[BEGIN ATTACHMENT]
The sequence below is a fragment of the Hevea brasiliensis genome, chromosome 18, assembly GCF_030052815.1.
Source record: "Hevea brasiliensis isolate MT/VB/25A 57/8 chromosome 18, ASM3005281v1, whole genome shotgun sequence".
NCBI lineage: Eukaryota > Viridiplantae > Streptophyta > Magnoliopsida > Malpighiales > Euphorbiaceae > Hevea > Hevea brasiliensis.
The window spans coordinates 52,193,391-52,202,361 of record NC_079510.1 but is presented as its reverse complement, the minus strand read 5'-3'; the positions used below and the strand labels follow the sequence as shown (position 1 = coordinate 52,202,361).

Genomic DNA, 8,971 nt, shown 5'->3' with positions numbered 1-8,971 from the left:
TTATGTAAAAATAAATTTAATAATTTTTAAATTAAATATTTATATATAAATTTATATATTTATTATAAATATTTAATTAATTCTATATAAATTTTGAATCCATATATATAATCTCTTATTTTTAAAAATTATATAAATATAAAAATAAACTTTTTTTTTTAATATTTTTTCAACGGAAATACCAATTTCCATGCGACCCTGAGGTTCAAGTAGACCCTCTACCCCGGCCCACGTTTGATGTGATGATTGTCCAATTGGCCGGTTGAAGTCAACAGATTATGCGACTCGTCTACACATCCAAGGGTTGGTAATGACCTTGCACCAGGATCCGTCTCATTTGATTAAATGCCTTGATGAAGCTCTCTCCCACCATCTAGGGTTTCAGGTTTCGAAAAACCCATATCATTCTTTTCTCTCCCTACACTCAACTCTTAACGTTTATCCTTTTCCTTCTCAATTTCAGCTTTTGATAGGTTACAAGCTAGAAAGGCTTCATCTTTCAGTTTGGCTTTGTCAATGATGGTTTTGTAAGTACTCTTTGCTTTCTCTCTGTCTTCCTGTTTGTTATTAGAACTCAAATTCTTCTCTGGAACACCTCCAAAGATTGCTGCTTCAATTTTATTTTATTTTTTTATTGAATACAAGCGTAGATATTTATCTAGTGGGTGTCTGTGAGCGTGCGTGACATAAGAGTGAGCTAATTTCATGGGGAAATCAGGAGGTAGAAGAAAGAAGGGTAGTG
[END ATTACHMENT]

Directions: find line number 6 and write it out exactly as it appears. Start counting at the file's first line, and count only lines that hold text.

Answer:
TTATGTAAAAATAAATTTAATAATTTTTAAATTAAATATTTATATATAAATTTATATATTTATTATAAATATTTAATTAATTCTATATAAATTTTGAATCCATATATATAATCTCTTATTTTTAAAAATTATATAAATATAAAAATAAACTTTTTTTTTTAATATTTTTTCAACGGAAATACCAATTTCCATGCGACCCTGAGGTTCAAGTAGACCCTCTACCCCGGCCCACGTTTGATGTGATGATTGTCCAATTGGCCGGTTGAAGTCAACAGATTATGCGACTCGTCTACACATCCAAGGGTTGGTAATGACCTTGCACCAGGATCCGTCTCATTTGATTAAATGCCTTGATGAAGCTCTCTCCCACCATCTAGGGTTTCAGGTTTCGAAAAACCCATATCATTCTTTTCTCTCCCTACACTCAACTCTTAACGTTTATCCTTTTCCTTCTCAATTTCAGCTTTTGATAGGTTACAAGCTAGAAAGGCTTCATCTTTCAGTTTGGCTTTGTCAATGATGGTTTTGTAAGTACTCTTTGCTTTCTCTCTGTCTTCCTGTTTGTTATTAGAACTCAAATTCTTCTCTGGAACACCTCCAAAGATTGCTGCTTCAATTTTATTTTATTTTTTTATTGAATACAAGCGTAGATATTTATCTAGTGGGTGTCTGTGAGCGTGCGTGACATAAGAGTGAGCTAATTTCATGGGGAAATCAGGAGGTAGAAGAAAGAAGGGTAGTG